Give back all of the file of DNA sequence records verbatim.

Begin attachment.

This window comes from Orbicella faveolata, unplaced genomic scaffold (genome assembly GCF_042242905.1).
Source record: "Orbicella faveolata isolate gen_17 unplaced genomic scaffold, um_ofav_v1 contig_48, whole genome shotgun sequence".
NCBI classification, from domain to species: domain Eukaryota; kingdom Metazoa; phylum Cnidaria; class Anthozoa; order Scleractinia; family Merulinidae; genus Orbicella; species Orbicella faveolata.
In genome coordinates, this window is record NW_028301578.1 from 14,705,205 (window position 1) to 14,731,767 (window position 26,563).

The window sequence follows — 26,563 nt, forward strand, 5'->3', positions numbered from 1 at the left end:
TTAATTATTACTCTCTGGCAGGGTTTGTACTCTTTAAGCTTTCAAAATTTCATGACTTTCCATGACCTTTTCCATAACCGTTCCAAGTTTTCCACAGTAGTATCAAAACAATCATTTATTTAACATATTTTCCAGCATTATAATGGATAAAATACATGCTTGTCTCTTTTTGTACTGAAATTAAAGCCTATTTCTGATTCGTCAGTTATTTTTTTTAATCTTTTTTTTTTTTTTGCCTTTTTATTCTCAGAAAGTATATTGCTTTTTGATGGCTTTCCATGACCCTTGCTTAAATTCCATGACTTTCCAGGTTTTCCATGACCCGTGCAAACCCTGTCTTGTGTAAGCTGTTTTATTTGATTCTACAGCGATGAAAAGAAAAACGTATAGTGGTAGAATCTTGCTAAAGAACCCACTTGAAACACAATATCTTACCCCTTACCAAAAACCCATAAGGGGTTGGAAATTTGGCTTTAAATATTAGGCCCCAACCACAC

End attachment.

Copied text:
This window comes from Orbicella faveolata, unplaced genomic scaffold (genome assembly GCF_042242905.1).
Source record: "Orbicella faveolata isolate gen_17 unplaced genomic scaffold, um_ofav_v1 contig_48, whole genome shotgun sequence".
NCBI classification, from domain to species: domain Eukaryota; kingdom Metazoa; phylum Cnidaria; class Anthozoa; order Scleractinia; family Merulinidae; genus Orbicella; species Orbicella faveolata.
In genome coordinates, this window is record NW_028301578.1 from 14,705,205 (window position 1) to 14,731,767 (window position 26,563).

The window sequence follows — 26,563 nt, forward strand, 5'->3', positions numbered from 1 at the left end:
TTAATTATTACTCTCTGGCAGGGTTTGTACTCTTTAAGCTTTCAAAATTTCATGACTTTCCATGACCTTTTCCATAACCGTTCCAAGTTTTCCACAGTAGTATCAAAACAATCATTTATTTAACATATTTTCCAGCATTATAATGGATAAAATACATGCTTGTCTCTTTTTGTACTGAAATTAAAGCCTATTTCTGATTCGTCAGTTATTTTTTTTAATCTTTTTTTTTTTTTTGCCTTTTTATTCTCAGAAAGTATATTGCTTTTTGATGGCTTTCCATGACCCTTGCTTAAATTCCATGACTTTCCAGGTTTTCCATGACCCGTGCAAACCCTGTCTTGTGTAAGCTGTTTTATTTGATTCTACAGCGATGAAAAGAAAAACGTATAGTGGTAGAATCTTGCTAAAGAACCCACTTGAAACACAATATCTTACCCCTTACCAAAAACCCATAAGGGGTTGGAAATTTGGCTTTAAATATTAGGCCCCAACCACAC